Groundbreaking Held for $1.3B CA Hospital


Last week, officials and community leaders hosted a groundbreaking ceremony for what’s to be a new, state-of-the-art medical complex at the University of California, Irvine.

“The new UCI Medical Center—Irvine will be a full-service academic medical complex, bringing a broad range of the most advanced healthcare services to coastal and southern Orange County, including access to the hundreds of clinical trials underway at UCI Health,” said UCI Health Chief Executive Chad T. Lefteris.

About the Project

According to reports, the project is a collaboration between UCI and UCI Health which will encompass some 800,000 square feet and reportedly cost $1.3 billion. Hensel Phelps and CO Architects will be working as the project’s design-build team.

“Of all the things we do at UCI, all the myriad ways our community is served, none are more important than the activities of our academic health center,” said UCI Chancellor Howard Gillman at the groundbreaking ceremony. “People come to us when they are at their most vulnerable, they turn to us to make their lives better and the outcomes of our efforts have the greatest effect on those lives.”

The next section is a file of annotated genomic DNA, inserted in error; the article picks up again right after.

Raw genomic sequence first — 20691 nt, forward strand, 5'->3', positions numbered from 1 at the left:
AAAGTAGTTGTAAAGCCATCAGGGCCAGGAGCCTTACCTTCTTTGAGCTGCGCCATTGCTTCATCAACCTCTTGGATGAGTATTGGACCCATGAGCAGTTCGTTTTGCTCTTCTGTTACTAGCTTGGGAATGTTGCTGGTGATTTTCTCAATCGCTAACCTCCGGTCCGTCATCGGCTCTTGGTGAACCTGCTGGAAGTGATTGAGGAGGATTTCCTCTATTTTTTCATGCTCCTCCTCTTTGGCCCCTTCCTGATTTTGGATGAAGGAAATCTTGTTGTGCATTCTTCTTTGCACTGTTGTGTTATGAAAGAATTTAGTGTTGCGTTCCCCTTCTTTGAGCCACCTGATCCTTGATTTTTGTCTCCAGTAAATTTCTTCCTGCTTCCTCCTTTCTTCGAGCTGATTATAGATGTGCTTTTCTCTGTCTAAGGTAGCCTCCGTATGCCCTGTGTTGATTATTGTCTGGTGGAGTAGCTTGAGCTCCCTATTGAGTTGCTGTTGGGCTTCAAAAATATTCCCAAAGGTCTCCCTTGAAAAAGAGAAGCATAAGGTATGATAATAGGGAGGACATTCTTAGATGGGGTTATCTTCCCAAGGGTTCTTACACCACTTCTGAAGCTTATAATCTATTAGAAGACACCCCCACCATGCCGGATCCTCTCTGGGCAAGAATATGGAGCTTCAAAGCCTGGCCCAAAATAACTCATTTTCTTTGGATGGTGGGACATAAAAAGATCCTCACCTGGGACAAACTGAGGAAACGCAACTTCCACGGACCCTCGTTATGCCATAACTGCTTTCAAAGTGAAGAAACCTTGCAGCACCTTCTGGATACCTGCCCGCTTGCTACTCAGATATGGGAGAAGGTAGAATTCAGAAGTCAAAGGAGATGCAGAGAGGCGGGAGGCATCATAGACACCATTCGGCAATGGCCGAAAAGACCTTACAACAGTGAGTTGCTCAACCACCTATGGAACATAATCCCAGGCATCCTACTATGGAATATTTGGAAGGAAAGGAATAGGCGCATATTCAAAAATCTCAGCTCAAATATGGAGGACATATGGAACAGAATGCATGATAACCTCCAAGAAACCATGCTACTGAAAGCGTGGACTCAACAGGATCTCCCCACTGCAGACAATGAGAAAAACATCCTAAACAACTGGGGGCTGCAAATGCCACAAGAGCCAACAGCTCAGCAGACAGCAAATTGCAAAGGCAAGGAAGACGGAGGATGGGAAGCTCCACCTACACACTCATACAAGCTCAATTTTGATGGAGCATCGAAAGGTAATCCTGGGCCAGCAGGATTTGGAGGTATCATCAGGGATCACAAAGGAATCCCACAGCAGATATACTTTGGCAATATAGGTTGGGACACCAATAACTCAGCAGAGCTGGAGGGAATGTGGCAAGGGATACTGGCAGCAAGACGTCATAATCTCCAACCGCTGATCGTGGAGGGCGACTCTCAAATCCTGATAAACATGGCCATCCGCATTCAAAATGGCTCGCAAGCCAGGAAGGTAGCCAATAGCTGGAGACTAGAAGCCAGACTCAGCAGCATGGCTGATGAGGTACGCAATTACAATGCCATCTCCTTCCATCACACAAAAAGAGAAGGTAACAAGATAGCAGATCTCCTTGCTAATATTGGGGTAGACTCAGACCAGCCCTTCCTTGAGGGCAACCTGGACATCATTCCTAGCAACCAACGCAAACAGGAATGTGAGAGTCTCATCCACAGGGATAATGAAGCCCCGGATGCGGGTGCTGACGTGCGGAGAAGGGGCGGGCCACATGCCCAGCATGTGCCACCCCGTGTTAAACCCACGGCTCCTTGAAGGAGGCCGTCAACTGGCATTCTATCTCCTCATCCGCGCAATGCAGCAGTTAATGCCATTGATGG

Of the new developments, the new health center plans to host:

  • A 350,000-square-foot, 144-room acute care hospital with an emergency room;
  • A 225,000-square-foot Chao Family Comprehensive Cancer Center and Ambulatory Care building;
  • A 168,000-square-foot UCI Health Center for Advanced Care, which will feature space for adult primary services, specialty care services, laboratory and radiology facilities, imaging services and urgent care; and
  • A Center for Children’s Health, which will provide pediatric outpatient services, including pediatric primary care, subspecialty clinics, rehabilitation and simulation services, as well as space for the relocation of the Center for Autism and Neurodevelopmental Disorders.